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USA Used Music For Social Change, Pete Seeger Dies At 94

Inderjeet Kaur

Oct 13, 2011
Seattle, Washington, USA
Folk Legend and Activist Pete Seeger Dies at 94

by Cliff Weathers

The banjo-playing troubadour was blacklisted during the McCarthy era for his political views.

Pete Seeger, the activist and folk singer, died at a New York hospital last night at age 94. His grandson, Kitama Cahill-Jackson said the American musical legend passed on Monday night after six days in hospital.

Seeger was born in New York City into a musical and politically active family. His father, Charles, was musicologist and an anti-war activist during World War I, and had previously lost his position as the head of the music department at the University of California, Berkeley, because of his pacifist views. His mother, Constance, was a concert violinist and later a teacher at the Julliard School. His parents divorced when Seeger was seven, and he grew up in New York's Lower Hudson Valley.

The banjo-picking troubadour sang for migrant workers, children, and political causes during his long career. During the 1960s Folk Revival, Seeger performed with Bob Dylan and at anti-Vietnam war protests. Seeger first gained fame as a member of the Weavers folk quartet in the 1940s. The group was made famous by its song, "Goodnight Irene." As a songwriter, Seeger wrote "Where Have All the Flowers Gone?", "If I Had a Hammer", and "Turn, Turn, Turn." He was also known for popularizing the civil rights anthem "We Shall Overcome". His songs have been recorded by many artists, including The Kingston Trio, Marlene Dietrich, Peter, Paul & Mary, The Byrds, Judy Collins, and Bruce Springsteen.

He performed up until recent months, and remained politically active. In 2009, he performed in Washington, DC at a gala for Barack Obama's inauguration. In October 2011, he marched through New York City as part of the Occupy Wall Street movement. Last year, he performed at Farm Aid, an annual benefit for family farmers.

During the McCarthy era in the 1950s, when thousands of Americans were accused of being communists or communist sympathizers, Seeger's political views got him blacklisted and he did not perform on commercial television for more than a decade. In 1955, Seeger was subpoenaed to testify before the House Un-American Activities Committee. He refused to plead the Fifth Amendment and instead defied the committee and refused to name personal and political associations on the grounds that it would be in violation of his First Amendment rights. Seeger stated: "I am not going to answer any questions as to my association, my philosophical or religious beliefs or my political beliefs, or how I voted in any election, or any of these private affairs. I think these are very improper questions for any American to be asked, especially under such compulsion as this."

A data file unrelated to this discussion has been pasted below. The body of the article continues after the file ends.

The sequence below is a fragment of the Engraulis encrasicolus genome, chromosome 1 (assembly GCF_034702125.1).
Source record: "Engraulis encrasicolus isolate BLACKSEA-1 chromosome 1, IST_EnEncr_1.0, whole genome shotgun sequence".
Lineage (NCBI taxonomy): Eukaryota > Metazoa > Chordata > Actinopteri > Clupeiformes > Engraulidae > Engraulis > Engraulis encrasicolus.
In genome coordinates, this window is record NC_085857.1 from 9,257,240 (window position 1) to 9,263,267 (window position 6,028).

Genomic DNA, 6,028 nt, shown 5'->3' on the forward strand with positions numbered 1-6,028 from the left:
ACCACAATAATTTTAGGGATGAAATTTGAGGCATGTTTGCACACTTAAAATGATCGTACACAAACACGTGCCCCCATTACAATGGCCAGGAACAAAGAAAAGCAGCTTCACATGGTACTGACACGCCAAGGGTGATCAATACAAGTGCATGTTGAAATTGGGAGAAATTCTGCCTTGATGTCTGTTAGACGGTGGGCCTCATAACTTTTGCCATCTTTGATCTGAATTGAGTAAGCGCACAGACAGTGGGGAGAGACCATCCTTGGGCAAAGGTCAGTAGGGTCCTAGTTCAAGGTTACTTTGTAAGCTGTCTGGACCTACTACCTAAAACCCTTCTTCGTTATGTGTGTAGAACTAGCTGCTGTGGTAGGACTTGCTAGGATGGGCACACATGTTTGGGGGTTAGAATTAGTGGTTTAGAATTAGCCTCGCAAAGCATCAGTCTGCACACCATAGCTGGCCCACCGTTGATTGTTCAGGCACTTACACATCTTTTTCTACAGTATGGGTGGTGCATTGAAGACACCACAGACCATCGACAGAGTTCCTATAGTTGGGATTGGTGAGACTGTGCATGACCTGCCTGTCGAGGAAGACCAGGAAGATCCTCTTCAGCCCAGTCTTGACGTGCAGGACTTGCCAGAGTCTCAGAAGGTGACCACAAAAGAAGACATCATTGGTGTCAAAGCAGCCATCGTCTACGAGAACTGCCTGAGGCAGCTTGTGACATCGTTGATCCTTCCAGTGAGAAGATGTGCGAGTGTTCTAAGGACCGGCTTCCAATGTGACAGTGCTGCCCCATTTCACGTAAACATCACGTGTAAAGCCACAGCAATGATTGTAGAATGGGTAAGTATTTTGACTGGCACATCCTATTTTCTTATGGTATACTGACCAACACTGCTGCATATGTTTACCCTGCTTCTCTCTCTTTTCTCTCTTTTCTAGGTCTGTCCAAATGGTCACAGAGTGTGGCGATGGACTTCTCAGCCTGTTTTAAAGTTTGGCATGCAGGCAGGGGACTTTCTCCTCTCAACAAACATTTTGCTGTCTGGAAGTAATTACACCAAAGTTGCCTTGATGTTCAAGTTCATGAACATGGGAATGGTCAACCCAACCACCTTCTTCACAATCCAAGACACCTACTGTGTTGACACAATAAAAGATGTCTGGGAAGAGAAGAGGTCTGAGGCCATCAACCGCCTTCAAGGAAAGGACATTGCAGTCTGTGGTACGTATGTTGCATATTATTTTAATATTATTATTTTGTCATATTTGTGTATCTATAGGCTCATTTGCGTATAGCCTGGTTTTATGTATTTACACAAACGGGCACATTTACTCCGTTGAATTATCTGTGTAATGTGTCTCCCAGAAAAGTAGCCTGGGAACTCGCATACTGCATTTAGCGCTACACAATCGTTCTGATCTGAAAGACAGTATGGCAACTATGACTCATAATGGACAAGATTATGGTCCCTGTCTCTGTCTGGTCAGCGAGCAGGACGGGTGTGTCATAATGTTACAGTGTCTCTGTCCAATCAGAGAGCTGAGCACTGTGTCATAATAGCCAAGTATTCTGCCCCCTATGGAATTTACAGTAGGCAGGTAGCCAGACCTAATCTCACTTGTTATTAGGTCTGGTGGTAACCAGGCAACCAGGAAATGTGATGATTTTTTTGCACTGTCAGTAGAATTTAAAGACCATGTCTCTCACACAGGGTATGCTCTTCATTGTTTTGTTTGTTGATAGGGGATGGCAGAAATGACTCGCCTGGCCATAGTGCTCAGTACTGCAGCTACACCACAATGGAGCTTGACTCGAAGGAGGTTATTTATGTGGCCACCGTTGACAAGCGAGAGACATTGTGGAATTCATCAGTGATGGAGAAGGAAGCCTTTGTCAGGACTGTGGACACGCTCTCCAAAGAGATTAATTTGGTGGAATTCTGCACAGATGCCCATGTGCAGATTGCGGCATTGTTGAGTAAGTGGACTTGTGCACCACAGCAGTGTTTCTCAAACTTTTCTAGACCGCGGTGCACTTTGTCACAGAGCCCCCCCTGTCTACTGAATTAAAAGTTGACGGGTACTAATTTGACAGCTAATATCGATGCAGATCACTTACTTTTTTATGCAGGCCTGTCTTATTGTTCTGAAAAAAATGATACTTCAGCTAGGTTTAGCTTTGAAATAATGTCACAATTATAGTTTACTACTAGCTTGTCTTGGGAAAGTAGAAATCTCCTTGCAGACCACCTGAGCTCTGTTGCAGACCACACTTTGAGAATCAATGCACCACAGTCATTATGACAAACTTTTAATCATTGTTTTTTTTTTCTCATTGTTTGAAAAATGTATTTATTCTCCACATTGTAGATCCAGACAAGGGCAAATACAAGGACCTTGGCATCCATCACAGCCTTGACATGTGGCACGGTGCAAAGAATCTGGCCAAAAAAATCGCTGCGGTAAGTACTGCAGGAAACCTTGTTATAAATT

In 1943, Pete married Toshi-Aline Ōta. The couple remained together, living in upstate Beacon, NY until Toshi's death six months ago.

When asked about his religious views, Seeger once replied: "I feel most spiritual when I’m out in the woods. I feel part of nature. Or looking up at the stars. [I used to say] I was an atheist. Now I say, it’s all according to your definition of God. According to my definition of God, I’m not an atheist. Because I think God is everything. Whenever I open my eyes I’m looking at God. Whenever I’m listening to something I’m listening to God."



1947-2014 (Archived)
Jun 17, 2004
There is a lot in the life and the music of Pete Seeger that speaks loudly to Sikhi. Many of his songs could be posted. I chose this one because it was a hall mark song during the Civil Rights Movement in the United States during a turbulent time.

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The history of the song, We Shall Overcome

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Inderjeet Kaur

Oct 13, 2011
Seattle, Washington, USA
One measure of his strength and courage and his commitment to truthful living is that he married the woman of his dreams, who happened to be a Japanese American, in the middle of World War Two.

He left the Weavers, the most popular singing group of their day when they decided to do a cigarette advertisement.

And, of course, he refused to testify to HUAC.

I watched public opinion about him morph from "Commie traitor" to National Treasure.

He has been a constant presence in my life from my birth in 1952 until now. Another great one of that generation has left us. I'm sure wherever he is now, he's singing and organising. I expect that heaven will soon be sporting a new union hall for Angels Local #1.

Here is my personal favourite recording of his, L'Internationale. There is something endearing not only in his clear explanation, but also in his atrocious French pronunciation.

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